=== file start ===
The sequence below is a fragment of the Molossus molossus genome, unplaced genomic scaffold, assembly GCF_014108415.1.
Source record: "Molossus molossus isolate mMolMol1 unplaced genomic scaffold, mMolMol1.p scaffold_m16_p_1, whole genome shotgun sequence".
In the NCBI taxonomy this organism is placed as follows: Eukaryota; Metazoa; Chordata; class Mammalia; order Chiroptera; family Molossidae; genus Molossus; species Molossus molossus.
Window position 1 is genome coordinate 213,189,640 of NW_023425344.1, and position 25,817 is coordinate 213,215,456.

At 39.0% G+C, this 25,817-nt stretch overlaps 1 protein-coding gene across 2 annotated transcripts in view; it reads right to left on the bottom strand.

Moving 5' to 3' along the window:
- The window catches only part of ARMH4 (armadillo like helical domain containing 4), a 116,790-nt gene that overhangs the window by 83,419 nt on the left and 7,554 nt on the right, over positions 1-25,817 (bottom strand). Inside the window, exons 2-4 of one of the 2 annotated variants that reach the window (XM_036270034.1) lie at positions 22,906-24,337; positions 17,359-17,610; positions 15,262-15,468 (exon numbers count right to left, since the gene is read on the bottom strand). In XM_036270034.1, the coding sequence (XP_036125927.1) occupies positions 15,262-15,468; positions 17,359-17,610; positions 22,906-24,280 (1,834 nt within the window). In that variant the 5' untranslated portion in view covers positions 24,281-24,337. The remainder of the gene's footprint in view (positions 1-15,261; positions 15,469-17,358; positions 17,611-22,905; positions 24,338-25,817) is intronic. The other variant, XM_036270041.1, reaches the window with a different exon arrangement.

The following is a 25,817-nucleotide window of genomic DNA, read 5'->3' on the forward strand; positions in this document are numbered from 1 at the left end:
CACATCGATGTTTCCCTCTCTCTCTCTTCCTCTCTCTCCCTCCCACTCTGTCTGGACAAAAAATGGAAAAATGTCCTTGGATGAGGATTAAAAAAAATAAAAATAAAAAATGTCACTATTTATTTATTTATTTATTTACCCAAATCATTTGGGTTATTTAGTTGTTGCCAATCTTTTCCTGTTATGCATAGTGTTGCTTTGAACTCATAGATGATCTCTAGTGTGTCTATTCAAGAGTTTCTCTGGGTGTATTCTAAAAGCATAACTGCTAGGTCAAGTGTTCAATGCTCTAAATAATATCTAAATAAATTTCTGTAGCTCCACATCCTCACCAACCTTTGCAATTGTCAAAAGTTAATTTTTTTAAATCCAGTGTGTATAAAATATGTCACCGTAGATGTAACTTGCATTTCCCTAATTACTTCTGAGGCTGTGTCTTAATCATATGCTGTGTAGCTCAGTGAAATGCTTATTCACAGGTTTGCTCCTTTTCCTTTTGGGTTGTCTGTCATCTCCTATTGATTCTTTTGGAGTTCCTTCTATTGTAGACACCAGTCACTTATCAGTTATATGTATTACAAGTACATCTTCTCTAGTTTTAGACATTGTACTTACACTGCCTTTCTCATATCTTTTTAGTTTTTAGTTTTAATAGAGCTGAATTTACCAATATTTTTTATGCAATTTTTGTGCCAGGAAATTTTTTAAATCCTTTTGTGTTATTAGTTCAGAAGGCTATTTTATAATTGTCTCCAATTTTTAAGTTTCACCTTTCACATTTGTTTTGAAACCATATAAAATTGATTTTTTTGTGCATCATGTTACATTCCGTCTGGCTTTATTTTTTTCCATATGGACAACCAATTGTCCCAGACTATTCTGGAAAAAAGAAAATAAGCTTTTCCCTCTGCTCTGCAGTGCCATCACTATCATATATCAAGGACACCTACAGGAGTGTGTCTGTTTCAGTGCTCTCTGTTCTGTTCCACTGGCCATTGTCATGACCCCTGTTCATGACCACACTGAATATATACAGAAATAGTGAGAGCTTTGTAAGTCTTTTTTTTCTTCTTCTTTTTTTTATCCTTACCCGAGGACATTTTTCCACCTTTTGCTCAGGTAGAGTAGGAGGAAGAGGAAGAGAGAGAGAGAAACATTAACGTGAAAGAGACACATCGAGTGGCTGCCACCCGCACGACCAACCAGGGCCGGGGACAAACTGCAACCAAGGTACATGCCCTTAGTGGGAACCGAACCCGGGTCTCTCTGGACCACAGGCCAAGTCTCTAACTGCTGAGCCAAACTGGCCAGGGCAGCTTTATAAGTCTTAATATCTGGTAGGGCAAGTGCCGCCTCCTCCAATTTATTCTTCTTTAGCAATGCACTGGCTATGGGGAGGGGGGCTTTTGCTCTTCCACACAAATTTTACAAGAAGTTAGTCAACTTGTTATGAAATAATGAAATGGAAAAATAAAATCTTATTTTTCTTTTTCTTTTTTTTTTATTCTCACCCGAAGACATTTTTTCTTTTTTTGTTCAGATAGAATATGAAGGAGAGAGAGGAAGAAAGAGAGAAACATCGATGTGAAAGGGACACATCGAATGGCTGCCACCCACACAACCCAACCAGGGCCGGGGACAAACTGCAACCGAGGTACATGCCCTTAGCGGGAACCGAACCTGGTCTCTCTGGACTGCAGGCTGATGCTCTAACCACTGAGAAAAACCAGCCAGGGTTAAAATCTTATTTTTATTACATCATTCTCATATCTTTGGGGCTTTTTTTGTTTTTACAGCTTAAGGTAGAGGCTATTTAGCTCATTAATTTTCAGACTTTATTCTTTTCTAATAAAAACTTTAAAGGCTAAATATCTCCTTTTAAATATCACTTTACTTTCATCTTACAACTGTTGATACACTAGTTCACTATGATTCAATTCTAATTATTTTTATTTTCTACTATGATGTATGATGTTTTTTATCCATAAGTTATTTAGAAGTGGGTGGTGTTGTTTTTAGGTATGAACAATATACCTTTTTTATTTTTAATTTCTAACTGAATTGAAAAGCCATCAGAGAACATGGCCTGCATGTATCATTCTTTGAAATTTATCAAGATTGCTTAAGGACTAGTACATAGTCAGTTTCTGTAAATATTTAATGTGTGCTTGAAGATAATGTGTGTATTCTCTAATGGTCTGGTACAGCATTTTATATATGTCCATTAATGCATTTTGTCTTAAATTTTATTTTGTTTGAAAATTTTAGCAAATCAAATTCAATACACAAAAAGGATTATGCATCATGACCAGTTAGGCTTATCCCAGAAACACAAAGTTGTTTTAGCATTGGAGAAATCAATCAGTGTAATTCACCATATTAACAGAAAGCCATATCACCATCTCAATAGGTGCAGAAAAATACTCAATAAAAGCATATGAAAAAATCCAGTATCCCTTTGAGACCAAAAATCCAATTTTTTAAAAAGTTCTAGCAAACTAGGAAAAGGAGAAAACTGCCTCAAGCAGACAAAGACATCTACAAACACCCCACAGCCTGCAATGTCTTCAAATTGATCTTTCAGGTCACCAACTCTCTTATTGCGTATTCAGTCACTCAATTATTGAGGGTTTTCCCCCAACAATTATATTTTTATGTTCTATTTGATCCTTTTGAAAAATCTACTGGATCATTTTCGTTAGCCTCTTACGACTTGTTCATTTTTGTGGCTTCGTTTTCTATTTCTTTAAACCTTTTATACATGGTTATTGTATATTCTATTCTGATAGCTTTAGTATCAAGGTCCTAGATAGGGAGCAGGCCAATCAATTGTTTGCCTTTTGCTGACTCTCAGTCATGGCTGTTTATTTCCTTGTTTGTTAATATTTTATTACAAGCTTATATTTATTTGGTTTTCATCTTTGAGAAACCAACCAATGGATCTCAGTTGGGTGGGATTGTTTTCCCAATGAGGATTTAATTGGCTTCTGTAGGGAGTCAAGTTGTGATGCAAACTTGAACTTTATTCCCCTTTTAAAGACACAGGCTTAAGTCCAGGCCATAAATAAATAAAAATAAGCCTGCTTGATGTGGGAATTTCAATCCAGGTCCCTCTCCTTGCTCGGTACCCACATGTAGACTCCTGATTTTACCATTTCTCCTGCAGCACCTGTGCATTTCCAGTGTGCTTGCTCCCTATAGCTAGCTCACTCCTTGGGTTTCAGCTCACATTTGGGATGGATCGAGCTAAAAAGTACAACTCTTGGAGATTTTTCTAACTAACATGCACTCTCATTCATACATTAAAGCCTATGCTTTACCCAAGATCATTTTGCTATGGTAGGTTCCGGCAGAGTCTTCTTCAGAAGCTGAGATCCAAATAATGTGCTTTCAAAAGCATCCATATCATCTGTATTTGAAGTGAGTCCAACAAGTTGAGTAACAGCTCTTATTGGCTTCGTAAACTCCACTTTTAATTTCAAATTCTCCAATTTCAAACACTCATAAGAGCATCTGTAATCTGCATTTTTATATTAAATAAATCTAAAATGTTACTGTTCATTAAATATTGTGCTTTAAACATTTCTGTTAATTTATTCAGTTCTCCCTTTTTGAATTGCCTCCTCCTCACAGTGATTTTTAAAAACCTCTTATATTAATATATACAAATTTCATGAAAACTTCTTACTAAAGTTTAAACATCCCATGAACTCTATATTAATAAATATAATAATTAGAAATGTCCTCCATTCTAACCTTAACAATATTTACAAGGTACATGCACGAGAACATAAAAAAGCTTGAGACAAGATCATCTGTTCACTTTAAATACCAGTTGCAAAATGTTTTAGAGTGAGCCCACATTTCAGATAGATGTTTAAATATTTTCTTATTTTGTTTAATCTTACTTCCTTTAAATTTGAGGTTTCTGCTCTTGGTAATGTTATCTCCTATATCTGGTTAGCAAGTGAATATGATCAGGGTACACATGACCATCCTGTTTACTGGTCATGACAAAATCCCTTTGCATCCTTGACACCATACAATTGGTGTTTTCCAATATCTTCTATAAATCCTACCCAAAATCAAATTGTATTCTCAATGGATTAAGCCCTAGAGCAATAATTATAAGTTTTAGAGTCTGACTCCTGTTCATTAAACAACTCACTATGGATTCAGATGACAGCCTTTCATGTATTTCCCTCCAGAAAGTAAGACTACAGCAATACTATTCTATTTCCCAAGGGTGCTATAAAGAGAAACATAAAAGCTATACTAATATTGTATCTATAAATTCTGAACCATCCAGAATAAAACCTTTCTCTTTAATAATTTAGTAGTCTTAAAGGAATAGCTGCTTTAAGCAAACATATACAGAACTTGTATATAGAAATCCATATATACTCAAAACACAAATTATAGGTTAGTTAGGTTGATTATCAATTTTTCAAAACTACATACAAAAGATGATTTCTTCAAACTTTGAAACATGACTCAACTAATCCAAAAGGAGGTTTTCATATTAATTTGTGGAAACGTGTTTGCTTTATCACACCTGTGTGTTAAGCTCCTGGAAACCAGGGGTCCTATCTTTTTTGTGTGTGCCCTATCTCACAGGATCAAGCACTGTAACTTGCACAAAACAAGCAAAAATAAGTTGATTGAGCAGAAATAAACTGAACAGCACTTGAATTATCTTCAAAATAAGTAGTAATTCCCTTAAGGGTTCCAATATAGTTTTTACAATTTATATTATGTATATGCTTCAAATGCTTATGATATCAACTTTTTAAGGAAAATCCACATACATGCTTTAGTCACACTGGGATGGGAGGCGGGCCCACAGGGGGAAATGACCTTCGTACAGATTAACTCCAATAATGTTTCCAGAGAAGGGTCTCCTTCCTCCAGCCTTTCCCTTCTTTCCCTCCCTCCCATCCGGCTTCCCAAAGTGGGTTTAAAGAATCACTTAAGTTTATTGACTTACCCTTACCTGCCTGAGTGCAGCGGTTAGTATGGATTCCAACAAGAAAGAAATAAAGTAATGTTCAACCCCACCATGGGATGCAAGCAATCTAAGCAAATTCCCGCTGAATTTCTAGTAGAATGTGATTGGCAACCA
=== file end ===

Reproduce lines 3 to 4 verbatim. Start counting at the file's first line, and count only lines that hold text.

In the NCBI taxonomy this organism is placed as follows: Eukaryota; Metazoa; Chordata; class Mammalia; order Chiroptera; family Molossidae; genus Molossus; species Molossus molossus.
Window position 1 is genome coordinate 213,189,640 of NW_023425344.1, and position 25,817 is coordinate 213,215,456.